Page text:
2. Hazard communication.Workers must know how to identify hazardous chemicals, substances and materials. Understanding what substances are present in their workplace and knowing exactly how to respond when a potentially hazardous material spills or is mishandled will keep them informed of and ready to tackle potential risks.

3. Ladders. Employees must be trained on best practices for using, storing and maintaining ladders in the workplace.

4. Scaffolding. The right training will educate workers on the various scaffolding types they will be dealing with, as well as proper assembly procedures and the potential dangers associated with scaffolding. Safety measures for erecting, inspecting and dismantling scaffolding must be strictly adhered to.

5. Powered industrial trucks. Keep employees apprised of forklifts’ common safety features and working dimensions and ensure they understand the correct procedures for operating these vehicles.

6. Lockout/tagout (LOTO). Dangerous machines must be completely shut off during maintenance or servicing work. Employees need to know the specific measures required to shut down these machines so they can perform maintenance without risk of injury.

7. Respiratory protection. Employees must be familiar with the different types of respirators available and when and how to use them.

8. Fall-protection training requirements. The right training solution will enable workers to walk through interactive scenarios involving fall hazards. Such tools will guide them through choosing the right fall-protection equipment and techniques while still covering related legal standards.

9. Personal protective and lifesaving equipment (PPE). In addition to respiratory protection, employees need to be familiar with the correct selection, fitting and usage of PPE for the protection of their face and eyes. Comprehensive training solutions will provide examples of incidents where proper PPE usage prevented workers from getting injured on the job to illustrate its importance and encourage compliance (Figure 2).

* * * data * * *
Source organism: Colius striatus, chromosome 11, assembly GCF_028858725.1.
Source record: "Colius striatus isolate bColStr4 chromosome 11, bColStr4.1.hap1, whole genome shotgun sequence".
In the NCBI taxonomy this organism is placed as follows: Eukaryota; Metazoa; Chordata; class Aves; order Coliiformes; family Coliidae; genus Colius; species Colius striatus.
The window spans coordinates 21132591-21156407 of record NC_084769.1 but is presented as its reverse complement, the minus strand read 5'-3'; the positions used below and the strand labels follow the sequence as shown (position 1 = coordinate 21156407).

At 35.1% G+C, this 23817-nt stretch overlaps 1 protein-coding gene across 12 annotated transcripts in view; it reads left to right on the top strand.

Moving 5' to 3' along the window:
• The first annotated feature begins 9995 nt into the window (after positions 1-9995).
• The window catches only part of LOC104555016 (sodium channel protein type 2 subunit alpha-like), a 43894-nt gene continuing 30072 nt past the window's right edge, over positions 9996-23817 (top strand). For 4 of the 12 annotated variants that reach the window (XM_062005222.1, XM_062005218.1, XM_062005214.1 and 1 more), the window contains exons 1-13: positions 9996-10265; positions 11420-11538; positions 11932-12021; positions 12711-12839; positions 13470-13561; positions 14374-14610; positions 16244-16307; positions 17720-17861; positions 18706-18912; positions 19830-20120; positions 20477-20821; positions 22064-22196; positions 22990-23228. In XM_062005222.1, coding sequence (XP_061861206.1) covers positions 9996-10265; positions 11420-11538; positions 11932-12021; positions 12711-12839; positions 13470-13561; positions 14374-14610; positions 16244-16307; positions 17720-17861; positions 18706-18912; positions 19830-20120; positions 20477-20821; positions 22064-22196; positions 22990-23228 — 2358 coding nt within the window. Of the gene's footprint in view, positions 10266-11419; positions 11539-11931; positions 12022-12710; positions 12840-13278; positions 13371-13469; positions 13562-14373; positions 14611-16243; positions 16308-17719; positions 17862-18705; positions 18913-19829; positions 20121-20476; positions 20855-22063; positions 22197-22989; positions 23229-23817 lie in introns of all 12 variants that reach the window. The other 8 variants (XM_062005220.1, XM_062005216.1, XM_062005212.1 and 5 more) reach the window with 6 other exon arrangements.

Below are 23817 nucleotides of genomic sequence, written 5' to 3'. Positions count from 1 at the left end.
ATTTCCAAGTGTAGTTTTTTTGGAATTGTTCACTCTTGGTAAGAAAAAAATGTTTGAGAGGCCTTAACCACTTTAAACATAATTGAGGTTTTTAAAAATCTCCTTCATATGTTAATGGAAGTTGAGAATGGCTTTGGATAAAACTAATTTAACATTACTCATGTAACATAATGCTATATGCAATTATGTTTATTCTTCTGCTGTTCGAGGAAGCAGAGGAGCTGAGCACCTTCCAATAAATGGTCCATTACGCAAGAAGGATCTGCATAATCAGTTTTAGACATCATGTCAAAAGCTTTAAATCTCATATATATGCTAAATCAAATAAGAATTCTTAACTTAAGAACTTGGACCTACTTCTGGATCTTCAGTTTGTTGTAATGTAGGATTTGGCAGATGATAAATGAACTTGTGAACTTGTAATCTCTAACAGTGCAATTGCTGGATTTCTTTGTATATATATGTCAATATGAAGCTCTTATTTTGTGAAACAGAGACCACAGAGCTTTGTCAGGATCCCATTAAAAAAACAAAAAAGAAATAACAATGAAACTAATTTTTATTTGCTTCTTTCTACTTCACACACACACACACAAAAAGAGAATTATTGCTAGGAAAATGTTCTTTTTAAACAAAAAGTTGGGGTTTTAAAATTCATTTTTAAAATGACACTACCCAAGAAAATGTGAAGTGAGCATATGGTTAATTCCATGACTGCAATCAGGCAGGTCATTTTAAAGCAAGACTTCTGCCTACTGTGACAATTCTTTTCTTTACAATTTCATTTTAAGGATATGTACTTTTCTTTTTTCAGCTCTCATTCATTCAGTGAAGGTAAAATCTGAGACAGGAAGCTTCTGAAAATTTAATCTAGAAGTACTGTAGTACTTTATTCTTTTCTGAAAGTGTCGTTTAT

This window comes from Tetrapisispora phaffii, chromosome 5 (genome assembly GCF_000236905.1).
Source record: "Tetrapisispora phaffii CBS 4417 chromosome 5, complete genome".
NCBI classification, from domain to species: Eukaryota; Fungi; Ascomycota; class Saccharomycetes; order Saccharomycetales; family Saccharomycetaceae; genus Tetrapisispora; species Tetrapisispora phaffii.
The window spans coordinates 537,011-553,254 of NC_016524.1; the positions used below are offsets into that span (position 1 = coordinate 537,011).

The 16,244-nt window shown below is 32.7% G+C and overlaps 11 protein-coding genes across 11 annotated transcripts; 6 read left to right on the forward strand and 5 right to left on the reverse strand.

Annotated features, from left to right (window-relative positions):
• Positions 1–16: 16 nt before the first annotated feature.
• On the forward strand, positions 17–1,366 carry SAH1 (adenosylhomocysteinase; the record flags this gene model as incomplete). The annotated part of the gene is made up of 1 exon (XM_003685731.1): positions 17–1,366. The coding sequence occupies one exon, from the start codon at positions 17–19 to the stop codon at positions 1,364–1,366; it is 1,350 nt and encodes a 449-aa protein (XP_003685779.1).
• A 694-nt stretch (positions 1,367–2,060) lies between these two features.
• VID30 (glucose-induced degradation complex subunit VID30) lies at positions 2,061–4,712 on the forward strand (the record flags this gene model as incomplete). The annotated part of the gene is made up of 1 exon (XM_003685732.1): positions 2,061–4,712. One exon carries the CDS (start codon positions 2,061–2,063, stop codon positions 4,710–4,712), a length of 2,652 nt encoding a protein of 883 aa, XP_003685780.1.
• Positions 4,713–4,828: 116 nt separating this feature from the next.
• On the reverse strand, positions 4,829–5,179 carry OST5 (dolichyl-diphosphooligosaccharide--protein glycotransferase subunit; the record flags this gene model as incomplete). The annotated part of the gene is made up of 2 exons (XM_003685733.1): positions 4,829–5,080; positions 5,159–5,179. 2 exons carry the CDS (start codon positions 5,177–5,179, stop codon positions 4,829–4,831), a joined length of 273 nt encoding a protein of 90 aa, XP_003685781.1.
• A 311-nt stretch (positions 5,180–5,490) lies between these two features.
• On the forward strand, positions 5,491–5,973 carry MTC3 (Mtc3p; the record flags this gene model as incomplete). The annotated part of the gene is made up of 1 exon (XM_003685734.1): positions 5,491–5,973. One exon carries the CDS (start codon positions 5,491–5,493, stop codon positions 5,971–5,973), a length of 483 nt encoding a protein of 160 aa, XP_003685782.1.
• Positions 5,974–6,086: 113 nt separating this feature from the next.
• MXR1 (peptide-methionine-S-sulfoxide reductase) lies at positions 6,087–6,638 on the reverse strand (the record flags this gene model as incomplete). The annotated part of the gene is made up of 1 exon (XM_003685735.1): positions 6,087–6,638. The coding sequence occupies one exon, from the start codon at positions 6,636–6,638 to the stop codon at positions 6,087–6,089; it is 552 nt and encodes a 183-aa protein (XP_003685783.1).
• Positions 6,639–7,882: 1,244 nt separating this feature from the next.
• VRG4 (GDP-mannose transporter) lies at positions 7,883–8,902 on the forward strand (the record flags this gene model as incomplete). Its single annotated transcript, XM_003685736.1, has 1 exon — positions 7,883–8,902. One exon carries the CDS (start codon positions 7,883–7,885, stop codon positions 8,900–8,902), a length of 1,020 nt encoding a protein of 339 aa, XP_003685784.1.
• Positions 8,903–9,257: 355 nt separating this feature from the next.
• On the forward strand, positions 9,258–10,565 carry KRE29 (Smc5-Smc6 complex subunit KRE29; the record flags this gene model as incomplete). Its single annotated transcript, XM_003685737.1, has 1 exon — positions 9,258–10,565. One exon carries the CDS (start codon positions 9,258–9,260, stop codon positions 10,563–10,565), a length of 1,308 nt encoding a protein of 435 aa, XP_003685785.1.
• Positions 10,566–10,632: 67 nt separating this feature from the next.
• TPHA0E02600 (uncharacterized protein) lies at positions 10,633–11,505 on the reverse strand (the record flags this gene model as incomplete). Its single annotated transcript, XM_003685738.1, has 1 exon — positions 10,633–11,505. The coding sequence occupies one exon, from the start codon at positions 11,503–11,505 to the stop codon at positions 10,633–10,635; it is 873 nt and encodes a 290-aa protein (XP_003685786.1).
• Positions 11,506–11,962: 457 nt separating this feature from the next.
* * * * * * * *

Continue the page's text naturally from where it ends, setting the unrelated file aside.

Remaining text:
10. Machine guarding. To ensure physical barriers and safety devices are adequately preventing hazardous machine components from injuring workers, employers should implement training solutions that provide tools, such as interactive checklists for inspecting and maintaining their machine guards.

FIGURE 2. Employees should not only be trained in PPE best practices, but should also be empowered to help other employees ensure they are wearing their PPE properly

Clear and apparent SOPs

In addition to implementing the right training solution, employers can prioritize employee safety by establishing and training on standard operating procedures (SOPs). Transparent communication between employees, their peers and their supervisors is a surefire way to keep everyone on top of potential risks. If an employee becomes aware of a potential hazard, like a chemical spill, they need to know exactly who to inform and how to do so.

Employers must also establish standards and provide appropriate training for employees on the proper usage of PPE. OSHA has a number of requirements surrounding the usage of PPE [7]. Employers must make these requirements crystal clear to their staff and encourage workers to speak up when equipment is damaged, missing or if they notice a peer wearing their PPE incorrectly.